An alternative proposal backed by ACA, the Competitive Carriers Association, and Charter Communications, Inc., gives FCC Chairman Ajit Pai “significant negotiating leverage” with the C-Band Alliance, according to Blair Levin, an adviser for New Street Research LLC and a former FCC chief of staff.
In a research note yesterday, Mr. Levin said that a new round of filings in the FCC’s 3.7-4.2 gigahertz band proceeding “suggests to us that the policy debate will start revolving around the policy merits of two proposals; that from CBA and that from a coalition of ACA, Charter and CCA. That is, while other proposals will remain in the mix, the policy debates, as well as the political coalitions will evolve in a way that one or the other will emerge as the victor, though neither is likely to emerge unedited.”
He added that “while CBA may be in the lead, the coalition proposal now provides Chairman Pai significant negotiating leverage that he might have thought he did not have before. That is, while in 2018 CBA suggested that if the FCC did not do what it wanted, there was no viable alternative for reallocating spectrum for 5G, Pai now has the ability to argue back that there are alternatives. Thus, as discussed below, Pai has the ability to more clearly dictate policy.”
“We think the FCC leadership is signaling that it wants to vote the item in November, that it wants to reallocate at least 300 MHz and that the CBA single round auction proposal will not prevail and will have to be redone, with the possibility that the FCC itself will run the auction. It is also signaling that the previous CBA position—that if the CBA members don’t receive all the proceeds they will simply prevent any reallocation—is not viable,” Mr. Levin added. “As to the November timing, we still think December remains more likely but don’t believe the difference is material to investors. As to the 300 MHz, we think it will be difficult for CBA to be able to reallocate 300 MHz on the same timetable that it says it can reallocate 200 MHz. That suggests that CBA may propose to auction 300 MHz worth of licenses at the same time but that the spectrum associated with those licenses will become available over several tranches. That solution will raise questions of auction design, revenues, and post auction market structure that we have not yet seen publicly discussed but we think will have to be debated before the FCC can vote on its order.”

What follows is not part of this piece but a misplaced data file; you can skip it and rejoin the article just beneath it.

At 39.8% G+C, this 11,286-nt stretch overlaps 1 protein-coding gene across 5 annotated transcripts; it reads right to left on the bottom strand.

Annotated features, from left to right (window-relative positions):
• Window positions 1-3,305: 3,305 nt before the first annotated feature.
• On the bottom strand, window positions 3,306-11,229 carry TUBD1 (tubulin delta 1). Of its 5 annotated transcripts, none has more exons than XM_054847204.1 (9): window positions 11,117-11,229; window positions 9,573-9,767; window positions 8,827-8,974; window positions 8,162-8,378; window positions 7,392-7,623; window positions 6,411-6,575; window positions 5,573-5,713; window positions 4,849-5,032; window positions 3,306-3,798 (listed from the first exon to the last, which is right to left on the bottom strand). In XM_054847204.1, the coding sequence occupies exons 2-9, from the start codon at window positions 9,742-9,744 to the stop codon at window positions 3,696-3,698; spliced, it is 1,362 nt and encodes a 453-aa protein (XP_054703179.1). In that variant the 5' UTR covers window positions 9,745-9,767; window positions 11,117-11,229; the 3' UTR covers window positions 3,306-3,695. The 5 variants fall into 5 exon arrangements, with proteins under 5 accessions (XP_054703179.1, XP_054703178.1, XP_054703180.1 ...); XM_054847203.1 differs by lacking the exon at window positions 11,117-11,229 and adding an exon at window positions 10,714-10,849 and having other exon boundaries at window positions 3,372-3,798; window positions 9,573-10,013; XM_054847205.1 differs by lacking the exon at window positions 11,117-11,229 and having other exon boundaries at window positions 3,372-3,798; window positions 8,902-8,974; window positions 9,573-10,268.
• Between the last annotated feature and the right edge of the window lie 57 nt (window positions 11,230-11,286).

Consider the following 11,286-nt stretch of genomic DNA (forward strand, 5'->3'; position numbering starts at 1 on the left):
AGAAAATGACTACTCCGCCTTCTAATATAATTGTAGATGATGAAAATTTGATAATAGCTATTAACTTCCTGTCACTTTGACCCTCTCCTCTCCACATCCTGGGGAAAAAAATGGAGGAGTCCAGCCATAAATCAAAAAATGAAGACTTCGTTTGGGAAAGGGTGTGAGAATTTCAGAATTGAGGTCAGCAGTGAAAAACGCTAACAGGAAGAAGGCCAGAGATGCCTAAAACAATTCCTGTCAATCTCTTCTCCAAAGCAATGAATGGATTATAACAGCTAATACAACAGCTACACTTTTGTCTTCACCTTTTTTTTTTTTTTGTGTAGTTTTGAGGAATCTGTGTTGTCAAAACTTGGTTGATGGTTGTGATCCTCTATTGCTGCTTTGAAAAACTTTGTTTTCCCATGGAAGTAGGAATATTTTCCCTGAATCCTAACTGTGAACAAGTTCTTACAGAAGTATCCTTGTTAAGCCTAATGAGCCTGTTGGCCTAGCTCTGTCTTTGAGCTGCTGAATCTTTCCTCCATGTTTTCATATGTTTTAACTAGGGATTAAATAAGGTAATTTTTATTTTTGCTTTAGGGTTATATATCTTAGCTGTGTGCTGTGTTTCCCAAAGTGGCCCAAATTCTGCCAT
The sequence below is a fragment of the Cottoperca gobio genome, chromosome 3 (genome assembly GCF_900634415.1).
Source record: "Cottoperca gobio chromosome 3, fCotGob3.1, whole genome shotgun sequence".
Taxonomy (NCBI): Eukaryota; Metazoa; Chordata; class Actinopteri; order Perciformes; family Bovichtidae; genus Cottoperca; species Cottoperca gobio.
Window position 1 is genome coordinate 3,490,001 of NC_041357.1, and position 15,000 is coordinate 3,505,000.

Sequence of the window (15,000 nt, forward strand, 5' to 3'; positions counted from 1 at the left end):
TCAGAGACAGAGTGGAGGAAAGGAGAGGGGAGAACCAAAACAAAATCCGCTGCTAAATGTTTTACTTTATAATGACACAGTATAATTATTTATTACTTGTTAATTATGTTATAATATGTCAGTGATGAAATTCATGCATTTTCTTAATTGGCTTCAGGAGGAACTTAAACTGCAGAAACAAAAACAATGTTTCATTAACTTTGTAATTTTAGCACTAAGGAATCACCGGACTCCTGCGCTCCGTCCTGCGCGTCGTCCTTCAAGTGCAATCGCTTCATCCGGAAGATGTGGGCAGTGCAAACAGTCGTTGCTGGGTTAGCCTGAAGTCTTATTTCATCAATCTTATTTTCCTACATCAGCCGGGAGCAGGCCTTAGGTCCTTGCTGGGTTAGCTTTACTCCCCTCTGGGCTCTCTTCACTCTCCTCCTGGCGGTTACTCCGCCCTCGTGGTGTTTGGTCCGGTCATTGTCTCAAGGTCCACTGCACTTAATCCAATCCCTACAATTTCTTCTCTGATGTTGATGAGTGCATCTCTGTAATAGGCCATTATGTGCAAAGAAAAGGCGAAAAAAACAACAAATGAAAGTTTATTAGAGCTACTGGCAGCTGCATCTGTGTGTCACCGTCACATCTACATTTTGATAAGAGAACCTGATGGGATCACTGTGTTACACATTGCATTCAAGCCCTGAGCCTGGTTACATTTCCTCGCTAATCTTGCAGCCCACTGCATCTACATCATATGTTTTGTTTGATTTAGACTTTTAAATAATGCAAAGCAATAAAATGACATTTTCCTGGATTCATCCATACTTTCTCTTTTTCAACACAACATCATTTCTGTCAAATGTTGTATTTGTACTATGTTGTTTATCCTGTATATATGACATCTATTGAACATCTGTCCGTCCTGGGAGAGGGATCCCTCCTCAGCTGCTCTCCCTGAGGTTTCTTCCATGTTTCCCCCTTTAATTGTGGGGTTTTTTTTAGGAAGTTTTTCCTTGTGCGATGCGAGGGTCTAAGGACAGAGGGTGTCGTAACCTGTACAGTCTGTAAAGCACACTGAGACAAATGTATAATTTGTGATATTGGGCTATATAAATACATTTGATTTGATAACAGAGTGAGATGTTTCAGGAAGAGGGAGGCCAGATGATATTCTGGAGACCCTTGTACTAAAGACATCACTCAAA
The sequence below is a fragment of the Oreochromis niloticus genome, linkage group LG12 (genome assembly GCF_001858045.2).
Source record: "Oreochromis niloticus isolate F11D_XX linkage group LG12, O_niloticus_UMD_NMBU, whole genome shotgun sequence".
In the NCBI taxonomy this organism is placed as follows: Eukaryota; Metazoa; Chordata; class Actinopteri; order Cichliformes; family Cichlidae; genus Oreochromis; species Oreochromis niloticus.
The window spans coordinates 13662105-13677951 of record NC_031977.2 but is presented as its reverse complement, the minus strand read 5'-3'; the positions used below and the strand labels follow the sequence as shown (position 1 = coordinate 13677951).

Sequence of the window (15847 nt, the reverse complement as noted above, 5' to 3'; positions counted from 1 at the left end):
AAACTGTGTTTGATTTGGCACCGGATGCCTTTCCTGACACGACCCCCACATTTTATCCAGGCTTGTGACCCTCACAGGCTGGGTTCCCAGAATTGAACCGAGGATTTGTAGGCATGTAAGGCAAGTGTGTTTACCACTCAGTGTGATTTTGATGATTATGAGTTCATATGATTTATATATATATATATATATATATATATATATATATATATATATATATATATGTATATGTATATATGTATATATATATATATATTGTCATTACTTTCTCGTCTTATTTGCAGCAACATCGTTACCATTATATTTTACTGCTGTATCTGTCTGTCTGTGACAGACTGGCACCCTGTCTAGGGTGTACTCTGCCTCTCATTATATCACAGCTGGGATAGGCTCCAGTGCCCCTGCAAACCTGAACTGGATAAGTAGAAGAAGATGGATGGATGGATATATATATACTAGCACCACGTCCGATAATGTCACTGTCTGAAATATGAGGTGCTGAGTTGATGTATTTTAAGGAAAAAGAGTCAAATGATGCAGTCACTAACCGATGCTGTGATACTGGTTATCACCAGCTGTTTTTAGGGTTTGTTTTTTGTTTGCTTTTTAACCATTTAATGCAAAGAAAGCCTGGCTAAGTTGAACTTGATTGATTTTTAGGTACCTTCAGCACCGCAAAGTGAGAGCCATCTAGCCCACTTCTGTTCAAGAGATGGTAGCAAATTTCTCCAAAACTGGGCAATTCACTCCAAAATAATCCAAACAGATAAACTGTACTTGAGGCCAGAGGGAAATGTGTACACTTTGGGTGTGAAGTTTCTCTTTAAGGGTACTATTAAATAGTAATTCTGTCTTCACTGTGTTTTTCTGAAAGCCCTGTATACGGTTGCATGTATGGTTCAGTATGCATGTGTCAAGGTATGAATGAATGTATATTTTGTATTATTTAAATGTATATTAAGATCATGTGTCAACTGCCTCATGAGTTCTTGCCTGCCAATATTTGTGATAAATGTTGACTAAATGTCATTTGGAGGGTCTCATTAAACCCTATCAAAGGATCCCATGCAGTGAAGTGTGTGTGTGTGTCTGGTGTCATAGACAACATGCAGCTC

“As to the distribution of proceeds, we understand the CBA is in discussions with the FCC to define the ‘significant voluntary contributions’ their members are willing to make to the United States Treasury from the sales proceeds,” Mr. Levin added. “It is too early to know how those discussions are proceeding but we would simply note that: 1) there is no precedent for ‘voluntary contributions’ in an auction; 2) that if the broadcast incentive auction is used as a model, the percentage of total proceeds distributed to the broadcasters was about 50%; and 3) whatever Pai agrees to will be second-guessed by members of Congress who, looking at trillion dollar deficits, will likely find any agreement a convenient target to demonstrate the member’s own vigilance in lowering deficits.”
In a footnote, Mr. Levin added, “We don’t mean the CBA and FCC are literally discussing the issue as you read this. Rather, we think Pai has signaled that the US Treasury has to get something and that as the process moves forward, the parties will meet and nail down a specific number.”
Meanwhile, ACA commended the FCC for adopting a protective order in the proceeding today.
“We’re glad to see the FCC act on ACA Connects’ request to put in place a protective order in this proceeding. It’s been extremely troubling that the satellite industry has withheld vital information from the record on its current and projected use of the C-Band and the current and projected demand for its services, among other important data and information,” ACA said. “We’re glad that the FCC has taken this action to allow parties to the proceeding to gain access to this information. This information will allow parties to challenge many of the CBA proposal’s core assumptions. It wasn’t possible to do this without access to this info. ACA Connects will also be able to use this information to better demonstrate why the 5G Plus Plan is the country’s best path forward for winning the race to 5G.” —Paul Kirby, [email protected]
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